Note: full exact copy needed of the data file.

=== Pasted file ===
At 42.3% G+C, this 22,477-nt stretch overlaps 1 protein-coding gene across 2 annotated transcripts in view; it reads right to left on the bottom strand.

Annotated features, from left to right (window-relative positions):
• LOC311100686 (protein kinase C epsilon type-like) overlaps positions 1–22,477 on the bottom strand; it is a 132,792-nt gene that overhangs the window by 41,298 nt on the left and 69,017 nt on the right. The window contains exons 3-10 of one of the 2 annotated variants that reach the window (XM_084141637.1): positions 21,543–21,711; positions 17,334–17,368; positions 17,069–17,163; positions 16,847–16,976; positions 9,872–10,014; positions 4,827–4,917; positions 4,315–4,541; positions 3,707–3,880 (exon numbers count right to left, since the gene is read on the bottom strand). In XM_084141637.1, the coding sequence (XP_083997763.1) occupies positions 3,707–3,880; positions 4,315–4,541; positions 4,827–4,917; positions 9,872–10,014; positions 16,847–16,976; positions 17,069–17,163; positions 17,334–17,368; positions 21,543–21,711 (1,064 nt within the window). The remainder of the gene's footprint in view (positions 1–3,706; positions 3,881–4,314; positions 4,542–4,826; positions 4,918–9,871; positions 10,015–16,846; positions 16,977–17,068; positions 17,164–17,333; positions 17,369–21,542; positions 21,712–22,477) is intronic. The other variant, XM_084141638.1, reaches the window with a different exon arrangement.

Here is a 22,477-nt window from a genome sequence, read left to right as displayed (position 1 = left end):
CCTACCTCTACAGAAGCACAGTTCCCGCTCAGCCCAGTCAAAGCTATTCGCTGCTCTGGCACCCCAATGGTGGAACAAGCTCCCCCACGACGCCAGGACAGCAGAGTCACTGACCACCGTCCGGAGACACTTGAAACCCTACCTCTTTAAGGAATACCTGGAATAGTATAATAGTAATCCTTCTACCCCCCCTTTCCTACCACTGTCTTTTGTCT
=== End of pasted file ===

At 42.3% G+C, this 22,477-nt stretch overlaps 1 protein-coding gene across 2 annotated transcripts in view; it reads right to left on the bottom strand.

Annotated features, from left to right (window-relative positions):
• LOC311100686 (protein kinase C epsilon type-like) overlaps positions 1–22,477 on the bottom strand; it is a 132,792-nt gene that overhangs the window by 41,298 nt on the left and 69,017 nt on the right. The window contains exons 3-10 of one of the 2 annotated variants that reach the window (XM_084141637.1): positions 21,543–21,711; positions 17,334–17,368; positions 17,069–17,163; positions 16,847–16,976; positions 9,872–10,014; positions 4,827–4,917; positions 4,315–4,541; positions 3,707–3,880 (exon numbers count right to left, since the gene is read on the bottom strand). In XM_084141637.1, the coding sequence (XP_083997763.1) occupies positions 3,707–3,880; positions 4,315–4,541; positions 4,827–4,917; positions 9,872–10,014; positions 16,847–16,976; positions 17,069–17,163; positions 17,334–17,368; positions 21,543–21,711 (1,064 nt within the window). The remainder of the gene's footprint in view (positions 1–3,706; positions 3,881–4,314; positions 4,542–4,826; positions 4,918–9,871; positions 10,015–16,846; positions 16,977–17,068; positions 17,164–17,333; positions 17,369–21,542; positions 21,712–22,477) is intronic. The other variant, XM_084141638.1, reaches the window with a different exon arrangement.

Here is a 22,477-nt window from a genome sequence, read left to right as displayed (position 1 = left end):
CCTACCTCTACAGAAGCACAGTTCCCGCTCAGCCCAGTCAAAGCTATTCGCTGCTCTGGCACCCCAATGGTGGAACAAGCTCCCCCACGACGCCAGGACAGCAGAGTCACTGACCACCGTCCGGAGACACTTGAAACCCTACCTCTTTAAGGAATACCTGGAATAGTATAATAGTAATCCTTCTACCCCCCCTTTCCTACCACTGTCTTTTGTCT